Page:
Can I retain my full time job in addition to being a Deputy?

The workload of a Deputy will vary depending on the number of Committee memberships held, but for many Deputies, the role involves a very significant time commitment.  In addition to Committee meetings and States Meetings, Deputies will be expected to regularly attend briefings and events on a wide range of topics.  There is also a significant amount of reading and research involved.  Deputies will also be expected to commit time to media engagements and to engaging directly with constituents.

Deputies may have other jobs and business interests alongside their role in the States, but it is important to be aware that it could be very challenging to meet the expectations of a traditional full-time ‘9 to 5’ job while also meeting the commitments of a Deputy.

Do Deputies have to meet a professional standard?

Guernsey Deputies are expected to uphold high standards of professionalism, integrity, and ethical conduct while serving in their respective departments, prioritising the public's welfare and interests.

Deputies must also adhere to a Code of Conduct

The Pan-Island Commissioner for Standards is responsible for considering complaints about the conduct of States Members and Ministers in Jersey and States Members in Guernsey in relation to their respective Codes of Conduct.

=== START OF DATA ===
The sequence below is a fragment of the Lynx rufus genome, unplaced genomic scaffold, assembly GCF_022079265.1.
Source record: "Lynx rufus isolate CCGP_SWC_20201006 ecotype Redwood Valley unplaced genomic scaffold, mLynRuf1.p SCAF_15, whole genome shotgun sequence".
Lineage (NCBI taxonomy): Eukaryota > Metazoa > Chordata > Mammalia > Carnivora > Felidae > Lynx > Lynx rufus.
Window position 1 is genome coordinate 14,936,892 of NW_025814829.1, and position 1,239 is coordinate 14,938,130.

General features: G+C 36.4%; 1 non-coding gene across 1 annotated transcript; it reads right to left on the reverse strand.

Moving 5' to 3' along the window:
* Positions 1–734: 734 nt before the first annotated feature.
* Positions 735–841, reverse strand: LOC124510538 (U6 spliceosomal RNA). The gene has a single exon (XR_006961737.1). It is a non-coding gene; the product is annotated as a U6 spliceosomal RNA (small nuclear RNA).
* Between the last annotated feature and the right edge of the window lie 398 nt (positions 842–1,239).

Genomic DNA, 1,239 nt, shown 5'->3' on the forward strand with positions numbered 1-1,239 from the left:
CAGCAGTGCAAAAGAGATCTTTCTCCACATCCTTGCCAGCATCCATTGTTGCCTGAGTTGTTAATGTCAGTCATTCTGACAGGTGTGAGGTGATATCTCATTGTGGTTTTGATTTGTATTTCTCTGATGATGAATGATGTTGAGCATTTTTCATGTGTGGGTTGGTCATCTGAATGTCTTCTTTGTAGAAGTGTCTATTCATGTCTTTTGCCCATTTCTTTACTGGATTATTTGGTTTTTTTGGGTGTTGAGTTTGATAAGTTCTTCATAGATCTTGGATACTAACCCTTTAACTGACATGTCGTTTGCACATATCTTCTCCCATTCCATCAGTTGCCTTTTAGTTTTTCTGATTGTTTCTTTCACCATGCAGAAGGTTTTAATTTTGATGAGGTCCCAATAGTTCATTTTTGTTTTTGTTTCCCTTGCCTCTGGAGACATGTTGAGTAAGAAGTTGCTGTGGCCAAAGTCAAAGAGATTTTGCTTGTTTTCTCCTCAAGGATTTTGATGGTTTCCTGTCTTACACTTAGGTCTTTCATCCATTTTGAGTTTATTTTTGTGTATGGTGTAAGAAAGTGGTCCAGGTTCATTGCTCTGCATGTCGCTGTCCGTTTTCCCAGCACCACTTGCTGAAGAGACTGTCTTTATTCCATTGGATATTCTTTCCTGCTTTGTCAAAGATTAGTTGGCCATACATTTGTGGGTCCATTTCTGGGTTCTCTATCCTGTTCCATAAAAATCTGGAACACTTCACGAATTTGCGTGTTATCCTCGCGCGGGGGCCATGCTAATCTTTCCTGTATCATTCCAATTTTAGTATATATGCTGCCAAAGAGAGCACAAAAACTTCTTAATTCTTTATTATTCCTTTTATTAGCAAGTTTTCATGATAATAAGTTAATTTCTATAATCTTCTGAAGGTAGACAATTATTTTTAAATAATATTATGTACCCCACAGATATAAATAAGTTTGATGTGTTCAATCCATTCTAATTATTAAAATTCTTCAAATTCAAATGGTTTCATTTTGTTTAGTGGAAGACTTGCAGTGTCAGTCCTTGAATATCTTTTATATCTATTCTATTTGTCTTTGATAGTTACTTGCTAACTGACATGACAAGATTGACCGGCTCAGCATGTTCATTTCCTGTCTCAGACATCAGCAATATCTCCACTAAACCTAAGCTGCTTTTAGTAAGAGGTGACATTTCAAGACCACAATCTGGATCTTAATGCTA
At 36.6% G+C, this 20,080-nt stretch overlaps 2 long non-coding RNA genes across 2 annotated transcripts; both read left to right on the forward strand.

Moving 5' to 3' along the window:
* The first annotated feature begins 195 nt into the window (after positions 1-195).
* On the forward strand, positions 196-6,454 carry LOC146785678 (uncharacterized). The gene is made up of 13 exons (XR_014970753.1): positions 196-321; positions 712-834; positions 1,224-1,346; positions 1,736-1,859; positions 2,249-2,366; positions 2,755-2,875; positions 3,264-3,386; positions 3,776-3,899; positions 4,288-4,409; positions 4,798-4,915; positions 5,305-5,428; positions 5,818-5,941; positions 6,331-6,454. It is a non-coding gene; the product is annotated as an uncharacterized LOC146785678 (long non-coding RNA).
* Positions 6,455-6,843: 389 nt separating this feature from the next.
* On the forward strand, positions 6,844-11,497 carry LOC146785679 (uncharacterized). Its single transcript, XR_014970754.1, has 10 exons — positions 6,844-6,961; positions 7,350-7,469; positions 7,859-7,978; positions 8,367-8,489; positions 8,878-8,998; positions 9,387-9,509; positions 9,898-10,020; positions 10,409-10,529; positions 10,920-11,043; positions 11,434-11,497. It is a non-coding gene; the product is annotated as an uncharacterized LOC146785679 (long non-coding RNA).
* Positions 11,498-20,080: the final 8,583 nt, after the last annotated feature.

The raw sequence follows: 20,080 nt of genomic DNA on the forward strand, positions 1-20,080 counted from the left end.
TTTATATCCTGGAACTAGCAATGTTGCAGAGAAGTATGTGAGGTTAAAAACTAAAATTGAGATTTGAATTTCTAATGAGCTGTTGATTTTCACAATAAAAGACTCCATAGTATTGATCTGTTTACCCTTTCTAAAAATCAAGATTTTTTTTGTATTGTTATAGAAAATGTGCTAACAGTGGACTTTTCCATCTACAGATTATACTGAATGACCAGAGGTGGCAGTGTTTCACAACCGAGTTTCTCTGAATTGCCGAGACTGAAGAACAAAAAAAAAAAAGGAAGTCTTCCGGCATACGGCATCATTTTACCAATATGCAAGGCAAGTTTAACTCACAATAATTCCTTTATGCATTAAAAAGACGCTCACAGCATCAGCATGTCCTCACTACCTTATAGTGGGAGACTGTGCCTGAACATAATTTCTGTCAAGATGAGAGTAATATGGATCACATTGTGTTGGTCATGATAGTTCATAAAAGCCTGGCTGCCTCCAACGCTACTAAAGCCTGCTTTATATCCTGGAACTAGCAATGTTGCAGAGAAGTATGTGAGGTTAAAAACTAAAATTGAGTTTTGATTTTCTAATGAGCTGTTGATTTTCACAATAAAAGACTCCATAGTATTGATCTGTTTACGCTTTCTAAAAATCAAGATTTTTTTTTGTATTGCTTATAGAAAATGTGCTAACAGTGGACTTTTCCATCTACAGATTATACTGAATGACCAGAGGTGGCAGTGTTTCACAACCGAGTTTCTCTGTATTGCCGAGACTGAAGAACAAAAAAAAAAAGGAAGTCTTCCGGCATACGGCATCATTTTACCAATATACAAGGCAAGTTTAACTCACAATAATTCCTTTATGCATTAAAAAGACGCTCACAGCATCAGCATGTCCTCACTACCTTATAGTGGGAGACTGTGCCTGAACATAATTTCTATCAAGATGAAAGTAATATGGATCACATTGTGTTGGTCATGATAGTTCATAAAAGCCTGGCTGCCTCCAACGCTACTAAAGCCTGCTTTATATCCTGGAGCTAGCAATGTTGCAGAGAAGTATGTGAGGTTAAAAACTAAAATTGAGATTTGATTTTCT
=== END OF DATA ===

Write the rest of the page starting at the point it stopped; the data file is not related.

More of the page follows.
Do Deputies have to meet with the public?

Guernsey Deputies are encouraged to engage with the public through various means like meetings, consultations, and public forums, but specific requirements may vary.

Definitions of Parliamentary Terms 


An amendment to any proposition put to the States. Any States Member can propose to change or add new proposals to a Policy Letter that is being debated, and this is done by way of laying an amendment. Two States' Members must both agree to lay an amendment, one as the ‘proposer’ and the other as the ‘seconder’.

Bailiff (Presiding Officer)

The Bailiff is the island’s Chief Judge, who presides over meetings of the States of Deliberation and the States of Election, when doing so they are known as the Presiding Officer. They also represent Guernsey on and off Island in non-political matters.

Billet d’État

This is the means of giving notice to States Members that a meeting of the States of Deliberation or States of Election is taking place. It contains all the Policy Letters and Propositions designed to enable the States to make Resolutions.